Local woman Kimberly Eaton falls in love with community theater, pens plays

Kimberly Eaton continues to run up impressive credits both on stage as a performer and backstage as a director.

Though born in Alexandria, La., Eaton currently resides near Selinsgrove.

With her sister and five cousins, she has early memories of making up plays and choreographing song and dance numbers which they performed at big family gatherings. Eaton smilingly confides that she had access to a walk-in costume closet by virtue of her grandmother’s work as a seamstress for a local dance school.

In elementary school, she played Buttercup in “H.M.S. Pinafore,” and an orphan boy in “Oliver.”

At Carlisle High School, she worked primarily backstage before attending Bucknell University, where she obtained a Master of Science in Biology. At Nova Southeastern University, Eaton was awarded a Master of Medical Science.

Her first community theater performance dates back to 2015, when she was cast in the Courtyard Theatre’s “You Can’t Take It With You.” Three other Courtyard roles quickly followed in 2016: “Rumors,” “The Odd Couple (Female Version),” and “Charlotte’s Web.”

In the last few years, Eaton also appeared in a trio of Valley Players’ shows, including “Savannah Sipping Society,” “Murder By the Book” and “Always A Bridesmaid.”

She penned a one-act play “Metro Shop” which was produced by Gaspipe Theatre/RiverStage’s Festival in conjunction with the Lewisburg Arts Festival in 2016.

Eaton also authored another one-act play which will be produced by the American Ethical Union, with its first showing at their National Conference this coming Spring.

She is a founding member, Action Team Leader, and current board member of the Valley Ethical Society.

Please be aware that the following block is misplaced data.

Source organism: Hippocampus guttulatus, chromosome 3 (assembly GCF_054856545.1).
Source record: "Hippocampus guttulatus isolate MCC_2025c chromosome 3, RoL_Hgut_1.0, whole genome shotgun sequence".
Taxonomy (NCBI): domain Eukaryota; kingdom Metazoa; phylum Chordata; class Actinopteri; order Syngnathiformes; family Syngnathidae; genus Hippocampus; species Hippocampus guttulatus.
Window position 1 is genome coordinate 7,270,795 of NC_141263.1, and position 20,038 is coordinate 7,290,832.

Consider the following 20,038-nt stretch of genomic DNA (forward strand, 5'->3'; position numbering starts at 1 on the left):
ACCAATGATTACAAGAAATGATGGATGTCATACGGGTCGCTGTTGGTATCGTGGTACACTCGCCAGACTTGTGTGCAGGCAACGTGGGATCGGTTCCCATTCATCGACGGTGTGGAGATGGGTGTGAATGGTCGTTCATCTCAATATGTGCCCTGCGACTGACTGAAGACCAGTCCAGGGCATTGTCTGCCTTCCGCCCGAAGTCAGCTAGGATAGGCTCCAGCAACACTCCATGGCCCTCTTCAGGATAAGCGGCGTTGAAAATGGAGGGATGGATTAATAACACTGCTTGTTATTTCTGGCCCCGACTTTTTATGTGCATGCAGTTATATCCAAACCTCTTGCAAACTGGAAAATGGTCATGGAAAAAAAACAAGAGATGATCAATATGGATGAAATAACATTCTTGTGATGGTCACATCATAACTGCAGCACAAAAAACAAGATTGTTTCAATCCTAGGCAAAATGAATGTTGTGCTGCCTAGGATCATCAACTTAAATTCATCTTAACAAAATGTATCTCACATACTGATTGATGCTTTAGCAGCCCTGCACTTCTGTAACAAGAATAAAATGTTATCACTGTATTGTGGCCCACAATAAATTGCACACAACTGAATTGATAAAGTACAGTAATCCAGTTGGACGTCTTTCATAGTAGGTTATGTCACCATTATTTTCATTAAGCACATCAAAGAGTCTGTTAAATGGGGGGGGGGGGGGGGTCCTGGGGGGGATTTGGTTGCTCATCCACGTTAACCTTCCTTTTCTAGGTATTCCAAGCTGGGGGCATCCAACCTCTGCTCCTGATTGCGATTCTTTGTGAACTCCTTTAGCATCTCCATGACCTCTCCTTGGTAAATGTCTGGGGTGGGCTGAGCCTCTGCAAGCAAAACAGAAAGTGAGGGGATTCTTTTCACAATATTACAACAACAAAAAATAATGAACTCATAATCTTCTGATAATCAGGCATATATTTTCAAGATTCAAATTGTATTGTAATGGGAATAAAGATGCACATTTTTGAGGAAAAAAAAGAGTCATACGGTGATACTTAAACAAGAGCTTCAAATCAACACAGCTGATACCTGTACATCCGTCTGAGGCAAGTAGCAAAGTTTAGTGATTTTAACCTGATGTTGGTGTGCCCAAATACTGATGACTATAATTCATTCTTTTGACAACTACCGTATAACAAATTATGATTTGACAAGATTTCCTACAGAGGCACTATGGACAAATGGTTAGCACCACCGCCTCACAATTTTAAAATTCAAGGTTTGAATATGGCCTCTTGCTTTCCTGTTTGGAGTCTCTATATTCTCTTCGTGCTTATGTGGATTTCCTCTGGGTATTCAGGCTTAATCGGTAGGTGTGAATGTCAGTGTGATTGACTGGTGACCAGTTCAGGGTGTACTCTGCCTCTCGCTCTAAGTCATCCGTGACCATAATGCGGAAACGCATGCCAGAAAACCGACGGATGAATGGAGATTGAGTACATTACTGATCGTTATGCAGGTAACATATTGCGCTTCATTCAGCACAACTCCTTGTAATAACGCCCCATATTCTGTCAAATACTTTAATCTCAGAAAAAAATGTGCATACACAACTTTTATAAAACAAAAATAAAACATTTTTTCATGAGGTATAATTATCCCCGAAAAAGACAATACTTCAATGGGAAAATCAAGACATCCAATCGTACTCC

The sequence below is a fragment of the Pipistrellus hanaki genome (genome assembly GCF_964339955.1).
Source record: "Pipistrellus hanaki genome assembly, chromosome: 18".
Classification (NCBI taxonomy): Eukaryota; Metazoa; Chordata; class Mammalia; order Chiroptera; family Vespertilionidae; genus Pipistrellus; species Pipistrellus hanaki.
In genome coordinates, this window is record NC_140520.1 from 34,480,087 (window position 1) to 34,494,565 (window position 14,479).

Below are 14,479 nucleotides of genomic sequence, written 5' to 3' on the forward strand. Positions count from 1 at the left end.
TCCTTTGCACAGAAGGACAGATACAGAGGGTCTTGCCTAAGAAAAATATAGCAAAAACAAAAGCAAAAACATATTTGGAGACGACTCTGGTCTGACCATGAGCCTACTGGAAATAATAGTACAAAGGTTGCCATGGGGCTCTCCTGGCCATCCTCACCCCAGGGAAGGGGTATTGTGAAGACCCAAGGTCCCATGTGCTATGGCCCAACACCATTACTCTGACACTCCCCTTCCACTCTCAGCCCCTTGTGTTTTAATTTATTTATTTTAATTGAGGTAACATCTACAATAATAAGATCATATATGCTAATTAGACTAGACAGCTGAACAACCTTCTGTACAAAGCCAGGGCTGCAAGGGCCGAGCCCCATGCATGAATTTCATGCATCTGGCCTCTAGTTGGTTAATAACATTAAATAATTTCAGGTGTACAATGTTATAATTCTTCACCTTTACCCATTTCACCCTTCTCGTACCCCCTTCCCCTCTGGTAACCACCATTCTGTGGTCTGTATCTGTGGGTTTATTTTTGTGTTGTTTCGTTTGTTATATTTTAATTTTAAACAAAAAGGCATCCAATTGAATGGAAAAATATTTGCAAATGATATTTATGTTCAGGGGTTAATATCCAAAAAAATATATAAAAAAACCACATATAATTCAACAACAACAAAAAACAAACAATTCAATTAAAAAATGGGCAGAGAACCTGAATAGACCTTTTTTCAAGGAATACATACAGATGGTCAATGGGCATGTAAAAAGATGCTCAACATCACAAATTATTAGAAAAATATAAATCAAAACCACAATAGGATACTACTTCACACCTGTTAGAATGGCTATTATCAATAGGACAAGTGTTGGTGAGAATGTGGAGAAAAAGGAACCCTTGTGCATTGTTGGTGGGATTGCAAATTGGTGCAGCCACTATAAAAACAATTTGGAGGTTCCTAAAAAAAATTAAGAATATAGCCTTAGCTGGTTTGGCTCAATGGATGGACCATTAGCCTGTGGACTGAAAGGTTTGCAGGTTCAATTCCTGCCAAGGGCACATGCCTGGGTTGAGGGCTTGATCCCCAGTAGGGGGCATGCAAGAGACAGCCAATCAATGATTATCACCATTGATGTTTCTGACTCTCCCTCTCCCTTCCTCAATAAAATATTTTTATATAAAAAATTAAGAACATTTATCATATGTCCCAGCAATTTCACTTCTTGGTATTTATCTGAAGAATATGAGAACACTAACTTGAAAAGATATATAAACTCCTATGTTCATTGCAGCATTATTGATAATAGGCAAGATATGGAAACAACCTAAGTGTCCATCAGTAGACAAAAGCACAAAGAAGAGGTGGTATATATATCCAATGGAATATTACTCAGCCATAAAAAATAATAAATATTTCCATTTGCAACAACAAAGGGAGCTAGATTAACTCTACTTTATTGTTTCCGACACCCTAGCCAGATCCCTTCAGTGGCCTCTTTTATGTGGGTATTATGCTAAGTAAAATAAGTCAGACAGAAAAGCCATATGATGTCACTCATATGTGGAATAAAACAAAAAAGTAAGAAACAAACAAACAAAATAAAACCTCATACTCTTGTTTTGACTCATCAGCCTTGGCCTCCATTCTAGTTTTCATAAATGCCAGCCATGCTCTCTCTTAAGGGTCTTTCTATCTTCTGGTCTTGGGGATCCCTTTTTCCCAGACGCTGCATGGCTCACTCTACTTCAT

Never at a loss for words, the vivacious Eaton is a progressive activist and freelance writer, an active member of Moms Demand Action, The Sierra Club, and two-time award winner of the A.C.L.U.’s Thomas Paine Citizen Journalist Award.

In the director’s chair for the first time for the Valley Players’ recent dinner-theater show “Cliffhanger,” Eaton had the “greatest time putting together this production” and hopes to have the opportunity to direct again in the future.

“I especially loved incorporating my own music choices into the script, and in unique ways, the script did not limit me from doing,” she said. “Directing this play has been a romp, and personally enriching as well.”

Eaton will be co-directing the RiverStage’s Theatre Academy again this summer with Maggie Able, as well as co-authoring some scripts with her.

“We are very fortunate to have the enthusiastic patronage for a robust performing arts community in the greater Susquehanna Valley. Theater buffs across the spectrum will find their niche — directors, writers, performers, costumers, set designers and technical personnel alike. And if you are simply looking to be entertained, one could feasibly enjoy a live experience every weekend of the year.”

Although her recent immersion into the theatre arts came serendipitously, when she got a call offering her first role for which she had not intentionally auditioned, she hesitated — for exactly two seconds — before accepting the challenge.

“I’ve been in love with every aspect of theater ever since,” she said.

As for personal goals, Eaton has a premise for a feature-length stage play that she plans on writing.

“I would love to see an outlet for original scripts to be produced within our large community theatre guild. And always, I’m looking for that dramatic lead which will enrich my acting repertoire.”

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